Published: Monday, 10 August 2009 18:20
Written by Mark Blackstock
Mark Blackstock, editor of TheYamYam, has contributed this reply to my earlier post about his website. JW
Hey Jonathan. Thanks for commenting on the YamYam.
The simple reason why the YamYam sometimes scans stories from newspapers and posts them on its own website is because the stories are not to be found anywhere online.
This is often the case with the Express and Star, where many excellent stories about Walsall, of interest and importance to local people, appear in newsprint but never find their way onto the E&S website. Believe me, I would much prefer not to have to take the trouble and time to scan stories but simply link to the original content online - scans also look rather ugly.
I have raised this issue with the Walsall editor of the E&S. Unfortunately, it has been explained to me that publishing all of the E&S content online is beyond the capacity of the newspaper's small internet team. I suspect this is as frustrating for the Walsall journalists who write these stories as it is for me, and for you who may perceive this as ‘theft'.
A story scanned and published in the YamYam is always credited, it is always reproduced as an image file, the article is not OCRd and stored as text in a database. So unfortunately, it is not possible to provide a link to an original article if the article does not exist online in the first place.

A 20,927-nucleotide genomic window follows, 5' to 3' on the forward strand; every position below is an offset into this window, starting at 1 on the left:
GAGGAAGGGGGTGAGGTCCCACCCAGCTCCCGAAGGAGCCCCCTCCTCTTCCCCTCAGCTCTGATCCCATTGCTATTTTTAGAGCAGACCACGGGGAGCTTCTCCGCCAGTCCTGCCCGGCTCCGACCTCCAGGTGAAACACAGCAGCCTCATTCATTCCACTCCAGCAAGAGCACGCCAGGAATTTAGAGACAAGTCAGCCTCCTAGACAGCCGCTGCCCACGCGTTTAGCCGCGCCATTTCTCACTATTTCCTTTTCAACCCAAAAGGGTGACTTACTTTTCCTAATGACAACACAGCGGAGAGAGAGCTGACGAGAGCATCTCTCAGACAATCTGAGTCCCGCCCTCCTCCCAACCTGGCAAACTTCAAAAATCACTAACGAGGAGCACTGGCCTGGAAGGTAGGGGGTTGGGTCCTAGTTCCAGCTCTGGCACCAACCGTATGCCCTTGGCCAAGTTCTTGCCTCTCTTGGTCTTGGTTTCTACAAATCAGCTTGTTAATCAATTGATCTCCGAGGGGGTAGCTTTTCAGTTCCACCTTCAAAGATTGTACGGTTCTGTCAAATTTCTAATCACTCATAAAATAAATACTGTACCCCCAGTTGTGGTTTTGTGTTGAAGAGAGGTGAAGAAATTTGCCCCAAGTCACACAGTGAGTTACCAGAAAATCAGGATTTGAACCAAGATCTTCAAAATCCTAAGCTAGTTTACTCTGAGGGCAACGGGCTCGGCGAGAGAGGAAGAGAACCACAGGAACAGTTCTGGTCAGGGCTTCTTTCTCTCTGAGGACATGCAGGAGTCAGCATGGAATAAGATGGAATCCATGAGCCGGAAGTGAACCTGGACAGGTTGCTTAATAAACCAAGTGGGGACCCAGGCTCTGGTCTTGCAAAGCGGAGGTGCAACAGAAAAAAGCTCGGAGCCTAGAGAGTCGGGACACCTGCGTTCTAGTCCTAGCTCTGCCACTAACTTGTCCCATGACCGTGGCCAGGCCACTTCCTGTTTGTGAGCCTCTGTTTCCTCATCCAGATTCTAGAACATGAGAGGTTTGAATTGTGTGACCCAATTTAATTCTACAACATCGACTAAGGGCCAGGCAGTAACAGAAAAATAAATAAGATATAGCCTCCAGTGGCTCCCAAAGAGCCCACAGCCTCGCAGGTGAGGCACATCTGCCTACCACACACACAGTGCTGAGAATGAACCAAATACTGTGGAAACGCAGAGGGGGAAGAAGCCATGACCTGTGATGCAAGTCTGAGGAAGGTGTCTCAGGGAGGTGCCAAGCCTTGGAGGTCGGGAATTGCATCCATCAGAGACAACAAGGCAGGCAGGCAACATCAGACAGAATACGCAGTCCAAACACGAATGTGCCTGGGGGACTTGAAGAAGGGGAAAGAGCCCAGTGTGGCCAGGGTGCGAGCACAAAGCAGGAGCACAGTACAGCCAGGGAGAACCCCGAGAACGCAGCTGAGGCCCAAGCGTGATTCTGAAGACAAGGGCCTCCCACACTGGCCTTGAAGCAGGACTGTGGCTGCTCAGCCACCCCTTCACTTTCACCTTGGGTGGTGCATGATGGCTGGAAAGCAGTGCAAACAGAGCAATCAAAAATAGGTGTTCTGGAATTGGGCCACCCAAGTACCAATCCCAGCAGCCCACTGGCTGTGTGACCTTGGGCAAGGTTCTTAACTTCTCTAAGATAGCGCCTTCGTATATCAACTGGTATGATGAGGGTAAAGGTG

Readers appreciate articles being scanned, not just for their news value but also for the record. Much of the value added by a site like the YamYam is it's attention to links. Obviously links to specialist websites are a useful resource for someone researching or wishing to find out more about a particular subject, company or institution etc. But a story published in newsprint can often be isolated and read out of context.
Historical links can add meaning and tell their own story on a subject. So scanning an article is also important historically for telling the full story in links for when the subject appears next time. This is of particular use to people and groups campaigning around local issues.
As for your reference to using RSS feeds in your previous comment, I do wish it was so simple. Unfortunately many newspaper RSS feeds are unreliable and I spend many hours in search engines hunting down and selecting content. And for the record, there are no computer automated feeds going into the YamYam website - it is all human activity.
Many of the headlines and intro paragraphs (not all) are rewritten, for reasons of space or clarity on the page design or RSS feed, since what makes sense on a printed page often doesn't translate into a different web context.
Read more: In Defence of TheYamYam